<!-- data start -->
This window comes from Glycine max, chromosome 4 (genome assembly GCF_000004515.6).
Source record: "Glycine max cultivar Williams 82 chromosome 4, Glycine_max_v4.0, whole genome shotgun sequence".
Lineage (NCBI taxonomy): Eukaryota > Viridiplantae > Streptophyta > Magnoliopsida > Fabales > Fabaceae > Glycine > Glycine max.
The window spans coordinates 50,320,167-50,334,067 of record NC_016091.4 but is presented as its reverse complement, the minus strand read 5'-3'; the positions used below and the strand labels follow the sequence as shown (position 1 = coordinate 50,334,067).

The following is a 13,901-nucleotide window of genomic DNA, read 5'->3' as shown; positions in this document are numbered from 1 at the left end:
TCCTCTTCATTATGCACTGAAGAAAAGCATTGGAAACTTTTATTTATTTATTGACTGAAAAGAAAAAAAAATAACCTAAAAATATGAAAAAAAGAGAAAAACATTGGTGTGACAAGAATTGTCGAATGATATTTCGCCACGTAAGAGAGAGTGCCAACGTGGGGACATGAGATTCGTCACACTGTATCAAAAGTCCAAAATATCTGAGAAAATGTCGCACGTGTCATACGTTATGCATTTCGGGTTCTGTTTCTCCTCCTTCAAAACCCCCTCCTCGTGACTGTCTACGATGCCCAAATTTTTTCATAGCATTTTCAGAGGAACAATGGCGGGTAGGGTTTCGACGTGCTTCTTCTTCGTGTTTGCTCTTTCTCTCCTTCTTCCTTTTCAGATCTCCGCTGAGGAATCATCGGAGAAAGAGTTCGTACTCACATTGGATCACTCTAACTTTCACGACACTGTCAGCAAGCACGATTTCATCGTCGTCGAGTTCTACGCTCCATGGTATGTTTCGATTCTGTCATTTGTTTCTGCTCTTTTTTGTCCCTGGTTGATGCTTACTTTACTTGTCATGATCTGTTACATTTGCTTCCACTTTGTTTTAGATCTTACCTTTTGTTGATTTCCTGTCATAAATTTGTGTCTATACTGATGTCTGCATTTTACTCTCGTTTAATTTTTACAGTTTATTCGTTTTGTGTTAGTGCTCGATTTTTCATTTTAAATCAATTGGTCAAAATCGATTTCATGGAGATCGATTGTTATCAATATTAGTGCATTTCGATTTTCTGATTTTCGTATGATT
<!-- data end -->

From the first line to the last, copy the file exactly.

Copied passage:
This window comes from Glycine max, chromosome 4 (genome assembly GCF_000004515.6).
Source record: "Glycine max cultivar Williams 82 chromosome 4, Glycine_max_v4.0, whole genome shotgun sequence".
Lineage (NCBI taxonomy): Eukaryota > Viridiplantae > Streptophyta > Magnoliopsida > Fabales > Fabaceae > Glycine > Glycine max.
The window spans coordinates 50,320,167-50,334,067 of record NC_016091.4 but is presented as its reverse complement, the minus strand read 5'-3'; the positions used below and the strand labels follow the sequence as shown (position 1 = coordinate 50,334,067).

The following is a 13,901-nucleotide window of genomic DNA, read 5'->3' as shown; positions in this document are numbered from 1 at the left end:
TCCTCTTCATTATGCACTGAAGAAAAGCATTGGAAACTTTTATTTATTTATTGACTGAAAAGAAAAAAAAATAACCTAAAAATATGAAAAAAAGAGAAAAACATTGGTGTGACAAGAATTGTCGAATGATATTTCGCCACGTAAGAGAGAGTGCCAACGTGGGGACATGAGATTCGTCACACTGTATCAAAAGTCCAAAATATCTGAGAAAATGTCGCACGTGTCATACGTTATGCATTTCGGGTTCTGTTTCTCCTCCTTCAAAACCCCCTCCTCGTGACTGTCTACGATGCCCAAATTTTTTCATAGCATTTTCAGAGGAACAATGGCGGGTAGGGTTTCGACGTGCTTCTTCTTCGTGTTTGCTCTTTCTCTCCTTCTTCCTTTTCAGATCTCCGCTGAGGAATCATCGGAGAAAGAGTTCGTACTCACATTGGATCACTCTAACTTTCACGACACTGTCAGCAAGCACGATTTCATCGTCGTCGAGTTCTACGCTCCATGGTATGTTTCGATTCTGTCATTTGTTTCTGCTCTTTTTTGTCCCTGGTTGATGCTTACTTTACTTGTCATGATCTGTTACATTTGCTTCCACTTTGTTTTAGATCTTACCTTTTGTTGATTTCCTGTCATAAATTTGTGTCTATACTGATGTCTGCATTTTACTCTCGTTTAATTTTTACAGTTTATTCGTTTTGTGTTAGTGCTCGATTTTTCATTTTAAATCAATTGGTCAAAATCGATTTCATGGAGATCGATTGTTATCAATATTAGTGCATTTCGATTTTCTGATTTTCGTATGATT